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State needs to pass safe harbor bill to protect sex trafficking victims

Children cannot consent.

That simple concept is at the root of a new bipartisan push to create a “safe harbor” to put into state law that any child under the age of 18 will not be prosecuted if they come forward as victims of sex trafficking and report their abusers.

The bipartisan measure is co-authored by State Senator Jesse James of Altoona and is similar to those already on the books in 30 other states and attempts to shift the focus from the law punishing children who are being exploited and sexually abused, to the adults who are doing the abuse. Cosponsors of the measure include both Republican and Democratic politicians representing rural and urban areas.

“We need to treat these kids as sexual assault victims,” James is quoted as saying in a recent article in the Milwaukee Journal-Sentinel. “Otherwise we are feeding the narrative of the sex trafficker that they are the only ones who can protect them.”

James speaks from experience with decades of service in law enforcement before going into politics. Sex trafficking is a very real concern with reported cases in all 72 Wisconsin counties from the rural northwoods to the urban southeastern corner of the state. Nationwide, the average age of a child victim is 12-14 years old.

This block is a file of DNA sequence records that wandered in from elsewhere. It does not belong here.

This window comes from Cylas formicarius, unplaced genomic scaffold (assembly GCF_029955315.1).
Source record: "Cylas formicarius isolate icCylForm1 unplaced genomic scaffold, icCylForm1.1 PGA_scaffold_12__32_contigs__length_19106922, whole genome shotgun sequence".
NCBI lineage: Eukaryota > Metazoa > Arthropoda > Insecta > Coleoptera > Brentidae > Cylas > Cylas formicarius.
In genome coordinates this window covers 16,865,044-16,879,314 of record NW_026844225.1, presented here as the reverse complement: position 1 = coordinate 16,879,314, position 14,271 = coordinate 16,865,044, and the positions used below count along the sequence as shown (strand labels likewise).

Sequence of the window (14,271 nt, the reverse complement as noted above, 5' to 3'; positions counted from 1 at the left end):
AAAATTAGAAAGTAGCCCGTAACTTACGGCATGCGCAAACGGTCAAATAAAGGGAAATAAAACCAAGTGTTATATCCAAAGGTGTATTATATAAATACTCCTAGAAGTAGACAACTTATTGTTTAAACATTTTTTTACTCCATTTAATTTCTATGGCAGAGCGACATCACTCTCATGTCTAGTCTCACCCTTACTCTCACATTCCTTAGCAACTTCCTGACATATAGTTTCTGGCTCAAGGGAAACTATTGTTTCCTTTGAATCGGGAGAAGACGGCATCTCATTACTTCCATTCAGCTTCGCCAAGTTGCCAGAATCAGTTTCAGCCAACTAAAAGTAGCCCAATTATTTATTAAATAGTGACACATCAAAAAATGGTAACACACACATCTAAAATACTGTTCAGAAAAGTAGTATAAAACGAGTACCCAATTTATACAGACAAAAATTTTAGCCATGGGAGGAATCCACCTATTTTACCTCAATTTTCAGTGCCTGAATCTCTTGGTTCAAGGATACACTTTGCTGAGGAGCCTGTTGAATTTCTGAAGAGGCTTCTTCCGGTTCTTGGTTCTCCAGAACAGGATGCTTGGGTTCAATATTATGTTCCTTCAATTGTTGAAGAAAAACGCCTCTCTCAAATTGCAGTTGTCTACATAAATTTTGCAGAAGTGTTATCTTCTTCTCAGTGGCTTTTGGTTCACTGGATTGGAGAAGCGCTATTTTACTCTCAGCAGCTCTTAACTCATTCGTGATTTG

Under current state law, underage individuals — by definition, children — could face prostitution charges from overzealous prosecutors looking to pad their criminal prosecution records for political gain.

The idea that elementary and middle-school-aged children should be held responsible for the heinous acts that adults commit upon them is obscene. Rather than seeking to punish the victims of sex trafficking and child prostitution, the goal should be to get these children access to services and the support they need to recover from the trauma and abuse suffered.

Voters should be asking why it has been such an uphill struggle to get this law passed. The bill was first introduced in 2017 and has failed to be approved by the full legislature.

Opponents of similar measures in other states have portrayed these types of laws as legalizing child prostitution. This argument is nonsense. This measure and others like it around the country, put the burden of the criminal act on adults committing assaults on children rather than continuing the long history of victim-blaming when it comes to sex crimes.

Sex trafficking, like other evils, thrives on the willful inaction of otherwise good people. It is time to give the victims of sex trafficking a voice without fear of legal punishment. It is time to end institutionalized victimblaming and go after the scum that run and keep the sex trafficking industry going.